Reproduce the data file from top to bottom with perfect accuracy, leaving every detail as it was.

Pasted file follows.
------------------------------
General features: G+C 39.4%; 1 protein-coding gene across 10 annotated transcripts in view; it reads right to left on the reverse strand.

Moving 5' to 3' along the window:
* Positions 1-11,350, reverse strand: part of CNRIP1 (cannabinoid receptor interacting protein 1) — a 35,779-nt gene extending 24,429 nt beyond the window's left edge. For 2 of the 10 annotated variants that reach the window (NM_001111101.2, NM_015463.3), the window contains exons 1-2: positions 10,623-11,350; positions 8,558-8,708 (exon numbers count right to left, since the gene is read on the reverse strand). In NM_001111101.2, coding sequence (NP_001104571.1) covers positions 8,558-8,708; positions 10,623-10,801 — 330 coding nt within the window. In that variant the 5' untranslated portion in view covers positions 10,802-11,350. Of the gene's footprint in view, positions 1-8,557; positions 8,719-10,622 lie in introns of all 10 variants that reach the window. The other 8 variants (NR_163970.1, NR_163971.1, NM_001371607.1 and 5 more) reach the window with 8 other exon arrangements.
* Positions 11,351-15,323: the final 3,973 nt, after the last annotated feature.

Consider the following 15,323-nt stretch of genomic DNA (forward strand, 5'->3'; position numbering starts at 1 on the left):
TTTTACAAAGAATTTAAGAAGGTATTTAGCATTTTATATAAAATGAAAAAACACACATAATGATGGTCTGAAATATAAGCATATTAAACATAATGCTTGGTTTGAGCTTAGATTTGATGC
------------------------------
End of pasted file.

General features: G+C 39.4%; 1 protein-coding gene across 10 annotated transcripts in view; it reads right to left on the reverse strand.

Moving 5' to 3' along the window:
* Positions 1-11,350, reverse strand: part of CNRIP1 (cannabinoid receptor interacting protein 1) — a 35,779-nt gene extending 24,429 nt beyond the window's left edge. For 2 of the 10 annotated variants that reach the window (NM_001111101.2, NM_015463.3), the window contains exons 1-2: positions 10,623-11,350; positions 8,558-8,708 (exon numbers count right to left, since the gene is read on the reverse strand). In NM_001111101.2, coding sequence (NP_001104571.1) covers positions 8,558-8,708; positions 10,623-10,801 — 330 coding nt within the window. In that variant the 5' untranslated portion in view covers positions 10,802-11,350. Of the gene's footprint in view, positions 1-8,557; positions 8,719-10,622 lie in introns of all 10 variants that reach the window. The other 8 variants (NR_163970.1, NR_163971.1, NM_001371607.1 and 5 more) reach the window with 8 other exon arrangements.
* Positions 11,351-15,323: the final 3,973 nt, after the last annotated feature.

Consider the following 15,323-nt stretch of genomic DNA (forward strand, 5'->3'; position numbering starts at 1 on the left):
TTTTACAAAGAATTTAAGAAGGTATTTAGCATTTTATATAAAATGAAAAAACACACATAATGATGGTCTGAAATATAAGCATATTAAACATAATGCTTGGTTTGAGCTTAGATTTGATGC